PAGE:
I thank the noble Lord, Lord Stevenson, and the noble Baroness, Lady Harris, for their questions. I am not sure whether there is broad approval, but I think the answer is that the response is rather mixed. I shall try to answer the questions that have been raised. One of the central points was the question of whether or not to legislate. Perhaps I may answer both noble Lords directly by saying that legislation is not always the answer. The French legislated for maximum payment terms and the unintended consequence of that was that the number of disputed invoices went up. They have also had to amend the legislation subsequently to accommodate the payment practices and complex supply chains of different sectors. It is therefore clear that a one-size-fits-all approach is not necessarily the answer, and sometimes legislating can create perverse incentives in the system. Moreover, legislating in the way noble Lords have suggested could create an incentive which dissuades large companies from contracting with SMEs. If the Government were to set a standard length of time for payment terms—for example, 30 days—companies that pay in seven or 14 days may well extend their payment terms to 30 days.
I turn to the question that was raised about the Prompt Payment Code being mandatory. Again, we believe that more legislation is not the answer here and could lead to unintended consequences in complex supply chains as well as creating perverse incentives. The whole idea is that the Prompt Payment Code is a voluntary code which is administered by the CICM on behalf of BEIS. Signatories to the code sign up to pay 95% of invoices within 60 days. Actually, there is light at the end of the tunnel. In quarter 1 in 2014, according to evidence provided by BACS, the amount of late payment outstanding was £46 billion. That has been reduced through a voluntary process to £13 billion.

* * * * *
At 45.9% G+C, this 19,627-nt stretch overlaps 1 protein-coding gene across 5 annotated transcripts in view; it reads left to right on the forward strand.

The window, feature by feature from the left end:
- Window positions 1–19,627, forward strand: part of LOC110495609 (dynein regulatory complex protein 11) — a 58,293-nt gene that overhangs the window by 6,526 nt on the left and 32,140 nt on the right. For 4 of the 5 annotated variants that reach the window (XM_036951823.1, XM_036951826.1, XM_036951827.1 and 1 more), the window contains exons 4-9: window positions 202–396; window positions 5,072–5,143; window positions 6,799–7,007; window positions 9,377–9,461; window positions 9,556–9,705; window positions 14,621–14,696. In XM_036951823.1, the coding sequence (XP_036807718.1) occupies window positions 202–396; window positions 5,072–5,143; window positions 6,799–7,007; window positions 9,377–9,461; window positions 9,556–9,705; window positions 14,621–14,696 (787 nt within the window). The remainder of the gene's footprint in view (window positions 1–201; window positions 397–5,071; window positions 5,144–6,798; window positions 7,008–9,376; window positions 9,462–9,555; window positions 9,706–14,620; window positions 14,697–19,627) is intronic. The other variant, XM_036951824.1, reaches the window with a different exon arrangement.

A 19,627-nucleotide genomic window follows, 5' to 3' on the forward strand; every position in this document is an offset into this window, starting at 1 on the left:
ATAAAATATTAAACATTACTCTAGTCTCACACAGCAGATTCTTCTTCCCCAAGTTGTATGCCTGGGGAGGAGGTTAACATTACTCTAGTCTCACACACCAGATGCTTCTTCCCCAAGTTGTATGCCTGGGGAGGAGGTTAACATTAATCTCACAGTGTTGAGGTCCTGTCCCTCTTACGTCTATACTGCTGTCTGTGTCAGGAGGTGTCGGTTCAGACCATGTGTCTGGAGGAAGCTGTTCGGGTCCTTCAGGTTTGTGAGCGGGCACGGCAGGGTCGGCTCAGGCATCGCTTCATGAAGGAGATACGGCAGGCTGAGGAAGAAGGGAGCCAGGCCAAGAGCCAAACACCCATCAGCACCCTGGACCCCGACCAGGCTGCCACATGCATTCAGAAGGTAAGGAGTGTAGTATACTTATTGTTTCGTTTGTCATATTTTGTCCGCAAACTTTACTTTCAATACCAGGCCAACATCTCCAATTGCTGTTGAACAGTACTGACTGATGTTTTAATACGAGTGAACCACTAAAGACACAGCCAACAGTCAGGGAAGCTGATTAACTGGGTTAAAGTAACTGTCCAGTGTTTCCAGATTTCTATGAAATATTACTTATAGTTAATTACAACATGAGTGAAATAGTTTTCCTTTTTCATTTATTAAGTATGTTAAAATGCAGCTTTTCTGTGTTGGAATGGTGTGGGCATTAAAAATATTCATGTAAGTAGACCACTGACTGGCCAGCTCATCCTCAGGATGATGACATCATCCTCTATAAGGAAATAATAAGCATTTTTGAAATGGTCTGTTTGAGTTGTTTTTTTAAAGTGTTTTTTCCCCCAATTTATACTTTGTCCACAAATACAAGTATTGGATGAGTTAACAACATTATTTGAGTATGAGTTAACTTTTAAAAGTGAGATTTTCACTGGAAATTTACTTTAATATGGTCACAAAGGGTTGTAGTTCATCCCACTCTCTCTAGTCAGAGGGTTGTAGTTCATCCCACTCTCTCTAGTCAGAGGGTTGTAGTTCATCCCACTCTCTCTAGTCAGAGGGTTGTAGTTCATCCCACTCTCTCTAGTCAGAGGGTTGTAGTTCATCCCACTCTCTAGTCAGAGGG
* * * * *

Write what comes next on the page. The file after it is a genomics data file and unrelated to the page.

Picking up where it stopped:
Finally, the whole point of these measures is to look to increase the powers of the commissioner and consider the possibility that he could support larger business compliance and better practice in the payment culture, as well as develop greater confidence within the SME community in the Government’s commitment to support small businesses in addressing late payments. Going back to what the noble Lord, Lord Stevenson, said at the beginning of his remarks, we do not have a problem with SMEs at all. That is exactly why we want to get behind the commissioner and look at the possibility of giving him more powers, although not draconian powers, to support a very important part of our economy.